The working principles of linear optical quantum computing are based on photodetection, namely, projective measurements. The use of photodetection can provide efficient nonlinear interactions between photons at the single-photon level, which is technically problematic otherwise. We report an application of such a technique to prepare quantum correlations as an important resource for Heisenberg-limited optical interferometry, where the sensitivity of phase measurements can be improved beyond the usual shot-noise limit. Furthermore, using such nonlinearities, optical quantum non-demolition measurements can now be carried out easily at the single-photon level.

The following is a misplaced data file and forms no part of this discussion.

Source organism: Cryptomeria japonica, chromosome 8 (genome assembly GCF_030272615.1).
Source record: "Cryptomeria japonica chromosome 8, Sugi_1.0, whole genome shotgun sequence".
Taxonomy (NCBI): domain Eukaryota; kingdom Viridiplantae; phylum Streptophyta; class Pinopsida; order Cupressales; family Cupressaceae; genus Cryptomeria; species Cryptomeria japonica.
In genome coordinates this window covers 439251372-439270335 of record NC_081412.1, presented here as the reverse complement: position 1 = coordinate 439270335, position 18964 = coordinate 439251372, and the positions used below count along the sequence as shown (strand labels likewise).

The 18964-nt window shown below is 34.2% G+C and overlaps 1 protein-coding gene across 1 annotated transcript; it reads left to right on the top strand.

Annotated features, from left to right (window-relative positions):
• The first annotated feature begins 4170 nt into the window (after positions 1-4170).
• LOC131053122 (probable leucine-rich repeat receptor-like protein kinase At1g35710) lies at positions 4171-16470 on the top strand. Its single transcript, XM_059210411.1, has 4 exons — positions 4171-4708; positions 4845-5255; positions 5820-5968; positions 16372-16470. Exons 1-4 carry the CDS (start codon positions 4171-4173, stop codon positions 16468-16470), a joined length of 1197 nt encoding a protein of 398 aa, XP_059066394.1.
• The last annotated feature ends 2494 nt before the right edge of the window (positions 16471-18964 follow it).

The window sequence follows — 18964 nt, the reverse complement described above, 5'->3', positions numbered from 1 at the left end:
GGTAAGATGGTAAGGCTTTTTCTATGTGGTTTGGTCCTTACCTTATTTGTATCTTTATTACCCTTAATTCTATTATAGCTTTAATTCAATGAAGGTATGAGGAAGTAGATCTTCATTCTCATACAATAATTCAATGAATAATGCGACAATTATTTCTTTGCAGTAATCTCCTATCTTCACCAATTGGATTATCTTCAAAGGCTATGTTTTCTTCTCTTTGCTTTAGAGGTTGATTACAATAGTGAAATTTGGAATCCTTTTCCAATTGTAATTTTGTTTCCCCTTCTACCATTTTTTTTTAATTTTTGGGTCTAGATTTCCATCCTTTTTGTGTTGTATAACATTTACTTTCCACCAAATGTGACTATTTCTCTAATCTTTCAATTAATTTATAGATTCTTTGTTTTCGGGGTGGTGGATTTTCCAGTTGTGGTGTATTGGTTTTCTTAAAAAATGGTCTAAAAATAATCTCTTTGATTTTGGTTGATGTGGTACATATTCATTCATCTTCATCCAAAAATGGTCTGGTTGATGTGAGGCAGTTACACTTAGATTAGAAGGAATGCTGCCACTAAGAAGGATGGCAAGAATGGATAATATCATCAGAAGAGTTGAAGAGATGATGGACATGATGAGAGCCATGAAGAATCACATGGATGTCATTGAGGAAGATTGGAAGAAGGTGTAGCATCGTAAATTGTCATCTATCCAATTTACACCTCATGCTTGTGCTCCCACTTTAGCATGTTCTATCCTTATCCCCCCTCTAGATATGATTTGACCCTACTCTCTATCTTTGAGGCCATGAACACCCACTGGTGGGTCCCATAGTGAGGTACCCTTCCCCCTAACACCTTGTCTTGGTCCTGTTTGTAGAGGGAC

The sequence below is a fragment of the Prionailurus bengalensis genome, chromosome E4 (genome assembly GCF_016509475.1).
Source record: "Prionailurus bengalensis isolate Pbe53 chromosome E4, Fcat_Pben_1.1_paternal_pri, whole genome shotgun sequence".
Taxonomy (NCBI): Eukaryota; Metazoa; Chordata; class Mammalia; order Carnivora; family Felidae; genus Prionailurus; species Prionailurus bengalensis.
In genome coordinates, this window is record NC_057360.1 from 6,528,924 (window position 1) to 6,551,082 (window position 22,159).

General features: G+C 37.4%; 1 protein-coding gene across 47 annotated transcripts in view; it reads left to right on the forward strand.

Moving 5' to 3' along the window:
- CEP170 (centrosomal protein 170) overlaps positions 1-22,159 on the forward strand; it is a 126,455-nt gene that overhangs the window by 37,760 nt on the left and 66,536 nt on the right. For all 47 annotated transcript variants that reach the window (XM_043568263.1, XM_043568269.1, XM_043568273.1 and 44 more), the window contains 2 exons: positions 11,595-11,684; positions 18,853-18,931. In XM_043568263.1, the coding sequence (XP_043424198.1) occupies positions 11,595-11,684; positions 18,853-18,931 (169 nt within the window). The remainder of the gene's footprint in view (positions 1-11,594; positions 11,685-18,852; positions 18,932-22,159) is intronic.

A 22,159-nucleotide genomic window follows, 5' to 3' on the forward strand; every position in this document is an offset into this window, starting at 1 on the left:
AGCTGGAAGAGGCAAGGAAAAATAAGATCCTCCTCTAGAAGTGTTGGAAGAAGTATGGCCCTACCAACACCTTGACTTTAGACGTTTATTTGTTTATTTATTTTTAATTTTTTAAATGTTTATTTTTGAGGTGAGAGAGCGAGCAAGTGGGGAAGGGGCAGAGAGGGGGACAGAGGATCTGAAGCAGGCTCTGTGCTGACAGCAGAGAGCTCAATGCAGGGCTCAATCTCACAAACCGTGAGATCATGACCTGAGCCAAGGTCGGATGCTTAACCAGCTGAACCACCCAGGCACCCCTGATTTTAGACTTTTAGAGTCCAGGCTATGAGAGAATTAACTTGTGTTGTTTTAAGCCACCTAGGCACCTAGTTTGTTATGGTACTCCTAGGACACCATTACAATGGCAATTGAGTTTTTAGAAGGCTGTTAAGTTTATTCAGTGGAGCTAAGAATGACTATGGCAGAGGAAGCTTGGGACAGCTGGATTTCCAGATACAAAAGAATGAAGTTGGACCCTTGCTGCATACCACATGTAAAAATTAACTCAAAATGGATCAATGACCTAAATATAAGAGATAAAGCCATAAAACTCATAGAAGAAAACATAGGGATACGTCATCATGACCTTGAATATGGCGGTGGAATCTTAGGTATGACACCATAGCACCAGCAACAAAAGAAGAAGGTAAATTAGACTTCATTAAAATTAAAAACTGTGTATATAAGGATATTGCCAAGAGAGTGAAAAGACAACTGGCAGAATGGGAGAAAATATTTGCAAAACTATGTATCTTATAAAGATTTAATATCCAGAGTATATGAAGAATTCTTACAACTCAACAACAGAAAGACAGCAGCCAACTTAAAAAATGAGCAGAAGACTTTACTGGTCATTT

Publication Source (Journal or Book title)
Journal of Optics B: Quantum and Semiclassical Optics
Lee, H., Kok, P., Williams, C., & Dowling, J. (2004). From linear optical quantum computing to Heisenberg-limited interferometry. Journal of Optics B: Quantum and Semiclassical Optics, 6 (8) https://doi.org/10.1088/1464-4266/6/8/026